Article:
The strategy pattern is used to solve problems that might (or is foreseen they might) be implemented or solved by different strategies and that posses a clearly defined interface for such cases, being ecah strategy perfectly valid in is own with some of them being preferable on some situations allowing the application to switch between them on runtime.
You have a class Car() with a method run() so you use it this way in a pseudo language :
mycar = new Car()
Now, you may want to change the run() behavior on the fly, while the program is executing. E.G : to simulate a motor failure or the use of a "boost" button in a video game.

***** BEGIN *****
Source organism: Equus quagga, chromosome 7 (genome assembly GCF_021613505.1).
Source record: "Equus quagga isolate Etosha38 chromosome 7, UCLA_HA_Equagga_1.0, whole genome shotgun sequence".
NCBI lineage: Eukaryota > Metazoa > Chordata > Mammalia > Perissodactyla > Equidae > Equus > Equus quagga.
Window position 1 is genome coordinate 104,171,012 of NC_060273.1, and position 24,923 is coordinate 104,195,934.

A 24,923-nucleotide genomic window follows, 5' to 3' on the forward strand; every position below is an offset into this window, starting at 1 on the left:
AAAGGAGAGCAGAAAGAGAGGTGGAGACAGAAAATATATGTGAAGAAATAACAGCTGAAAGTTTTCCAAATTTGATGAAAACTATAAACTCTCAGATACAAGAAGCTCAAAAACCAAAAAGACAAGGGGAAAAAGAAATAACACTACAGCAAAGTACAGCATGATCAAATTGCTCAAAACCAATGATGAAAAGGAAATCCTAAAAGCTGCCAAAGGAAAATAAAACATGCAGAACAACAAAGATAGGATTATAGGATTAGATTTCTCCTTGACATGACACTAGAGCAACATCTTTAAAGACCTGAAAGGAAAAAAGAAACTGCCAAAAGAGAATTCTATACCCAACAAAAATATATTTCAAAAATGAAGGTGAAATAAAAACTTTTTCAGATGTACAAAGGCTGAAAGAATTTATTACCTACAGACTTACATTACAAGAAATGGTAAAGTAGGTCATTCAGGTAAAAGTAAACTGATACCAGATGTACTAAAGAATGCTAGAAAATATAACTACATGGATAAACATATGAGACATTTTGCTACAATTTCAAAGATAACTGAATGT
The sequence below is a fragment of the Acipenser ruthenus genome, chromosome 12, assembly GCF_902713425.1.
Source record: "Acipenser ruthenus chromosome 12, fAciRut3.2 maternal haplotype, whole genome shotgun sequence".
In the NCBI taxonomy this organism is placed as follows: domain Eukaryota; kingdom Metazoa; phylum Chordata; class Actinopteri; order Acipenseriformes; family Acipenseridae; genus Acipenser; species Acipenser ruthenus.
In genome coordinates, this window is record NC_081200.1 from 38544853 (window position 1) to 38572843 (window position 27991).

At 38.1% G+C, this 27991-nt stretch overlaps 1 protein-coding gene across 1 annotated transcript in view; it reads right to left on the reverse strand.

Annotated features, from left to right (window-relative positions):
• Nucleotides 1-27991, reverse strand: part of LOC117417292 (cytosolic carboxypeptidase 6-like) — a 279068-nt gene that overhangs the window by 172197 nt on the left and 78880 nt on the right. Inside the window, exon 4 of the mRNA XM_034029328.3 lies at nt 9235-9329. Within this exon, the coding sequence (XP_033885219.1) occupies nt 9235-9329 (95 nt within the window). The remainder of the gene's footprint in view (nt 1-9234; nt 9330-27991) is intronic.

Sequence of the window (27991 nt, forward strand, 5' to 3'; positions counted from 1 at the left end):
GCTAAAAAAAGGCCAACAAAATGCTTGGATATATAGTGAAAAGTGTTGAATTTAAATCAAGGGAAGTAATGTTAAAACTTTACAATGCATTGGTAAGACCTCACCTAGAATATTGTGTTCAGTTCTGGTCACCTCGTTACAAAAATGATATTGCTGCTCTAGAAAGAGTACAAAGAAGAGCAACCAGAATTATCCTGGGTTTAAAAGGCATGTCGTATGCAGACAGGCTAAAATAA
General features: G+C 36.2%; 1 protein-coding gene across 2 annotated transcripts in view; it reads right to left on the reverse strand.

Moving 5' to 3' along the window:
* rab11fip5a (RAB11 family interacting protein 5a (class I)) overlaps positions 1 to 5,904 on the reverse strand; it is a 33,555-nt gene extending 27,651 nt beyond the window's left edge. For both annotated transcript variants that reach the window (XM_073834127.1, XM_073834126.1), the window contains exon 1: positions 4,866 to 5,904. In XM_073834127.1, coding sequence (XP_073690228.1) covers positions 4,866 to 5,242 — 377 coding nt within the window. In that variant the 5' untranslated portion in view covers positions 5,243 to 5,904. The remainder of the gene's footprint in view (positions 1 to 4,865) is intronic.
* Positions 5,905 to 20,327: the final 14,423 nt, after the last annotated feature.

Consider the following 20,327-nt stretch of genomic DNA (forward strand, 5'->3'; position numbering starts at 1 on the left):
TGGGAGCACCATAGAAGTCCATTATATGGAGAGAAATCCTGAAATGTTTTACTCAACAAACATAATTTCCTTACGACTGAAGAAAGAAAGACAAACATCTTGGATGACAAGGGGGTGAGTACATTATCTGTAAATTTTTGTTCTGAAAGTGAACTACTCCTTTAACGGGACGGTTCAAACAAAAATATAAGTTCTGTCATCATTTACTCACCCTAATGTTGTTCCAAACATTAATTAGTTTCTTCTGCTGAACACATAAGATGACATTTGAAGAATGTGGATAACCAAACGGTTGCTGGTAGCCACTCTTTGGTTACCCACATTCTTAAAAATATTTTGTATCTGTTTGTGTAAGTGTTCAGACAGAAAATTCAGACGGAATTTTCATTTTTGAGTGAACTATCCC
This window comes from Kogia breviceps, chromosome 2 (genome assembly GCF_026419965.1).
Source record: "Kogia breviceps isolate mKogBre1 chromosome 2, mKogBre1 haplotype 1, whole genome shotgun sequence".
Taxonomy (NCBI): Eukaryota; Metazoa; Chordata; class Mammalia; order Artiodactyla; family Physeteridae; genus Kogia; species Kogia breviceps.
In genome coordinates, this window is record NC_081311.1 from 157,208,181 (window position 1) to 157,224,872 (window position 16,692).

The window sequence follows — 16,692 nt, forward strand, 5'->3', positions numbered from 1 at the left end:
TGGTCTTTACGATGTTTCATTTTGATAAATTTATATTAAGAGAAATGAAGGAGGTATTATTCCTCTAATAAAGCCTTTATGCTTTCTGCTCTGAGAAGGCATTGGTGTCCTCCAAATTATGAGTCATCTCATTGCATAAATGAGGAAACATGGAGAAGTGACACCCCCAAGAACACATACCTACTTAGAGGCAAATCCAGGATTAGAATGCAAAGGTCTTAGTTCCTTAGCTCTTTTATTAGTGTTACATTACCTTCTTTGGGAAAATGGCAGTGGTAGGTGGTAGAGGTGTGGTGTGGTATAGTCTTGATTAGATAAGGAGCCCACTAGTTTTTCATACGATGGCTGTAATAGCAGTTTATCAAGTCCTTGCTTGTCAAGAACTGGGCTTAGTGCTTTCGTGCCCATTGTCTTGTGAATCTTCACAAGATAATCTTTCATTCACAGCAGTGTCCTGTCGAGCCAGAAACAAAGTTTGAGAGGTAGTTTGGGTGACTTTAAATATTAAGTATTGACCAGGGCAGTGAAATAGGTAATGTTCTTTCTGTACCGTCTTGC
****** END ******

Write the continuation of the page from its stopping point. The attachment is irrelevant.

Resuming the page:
There are several ways to do that : using conditional statements and a flag variable is one of them. The strategy pattern is another, that delegate the behaviour of the run() method to a subclass :
this.motor = new Motor(this)
// passing "this" is important for the motor so it knows what it is running
If you want to change the car behavior, you can just change the motor (easier in a program that in the real life, right ;-) ?)
It's very useful if you have a lot of complex states : you can change and maintain them much more easily.